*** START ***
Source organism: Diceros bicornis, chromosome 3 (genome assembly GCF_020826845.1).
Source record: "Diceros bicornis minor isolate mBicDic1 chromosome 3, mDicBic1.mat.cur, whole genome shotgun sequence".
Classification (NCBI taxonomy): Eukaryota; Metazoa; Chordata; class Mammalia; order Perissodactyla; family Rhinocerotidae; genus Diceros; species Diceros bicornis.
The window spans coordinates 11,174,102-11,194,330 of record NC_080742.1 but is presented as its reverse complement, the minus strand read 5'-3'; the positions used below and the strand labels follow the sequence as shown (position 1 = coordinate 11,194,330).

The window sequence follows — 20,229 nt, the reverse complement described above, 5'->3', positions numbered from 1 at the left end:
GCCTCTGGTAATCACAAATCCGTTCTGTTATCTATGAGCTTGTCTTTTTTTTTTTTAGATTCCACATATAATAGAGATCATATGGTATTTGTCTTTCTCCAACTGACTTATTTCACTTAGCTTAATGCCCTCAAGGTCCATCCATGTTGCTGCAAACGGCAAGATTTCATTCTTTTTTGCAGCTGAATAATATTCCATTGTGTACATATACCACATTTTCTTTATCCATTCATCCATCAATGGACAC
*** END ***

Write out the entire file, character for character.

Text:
Source organism: Diceros bicornis, chromosome 3 (genome assembly GCF_020826845.1).
Source record: "Diceros bicornis minor isolate mBicDic1 chromosome 3, mDicBic1.mat.cur, whole genome shotgun sequence".
Classification (NCBI taxonomy): Eukaryota; Metazoa; Chordata; class Mammalia; order Perissodactyla; family Rhinocerotidae; genus Diceros; species Diceros bicornis.
The window spans coordinates 11,174,102-11,194,330 of record NC_080742.1 but is presented as its reverse complement, the minus strand read 5'-3'; the positions used below and the strand labels follow the sequence as shown (position 1 = coordinate 11,194,330).

The window sequence follows — 20,229 nt, the reverse complement described above, 5'->3', positions numbered from 1 at the left end:
GCCTCTGGTAATCACAAATCCGTTCTGTTATCTATGAGCTTGTCTTTTTTTTTTTTAGATTCCACATATAATAGAGATCATATGGTATTTGTCTTTCTCCAACTGACTTATTTCACTTAGCTTAATGCCCTCAAGGTCCATCCATGTTGCTGCAAACGGCAAGATTTCATTCTTTTTTGCAGCTGAATAATATTCCATTGTGTACATATACCACATTTTCTTTATCCATTCATCCATCAATGGACAC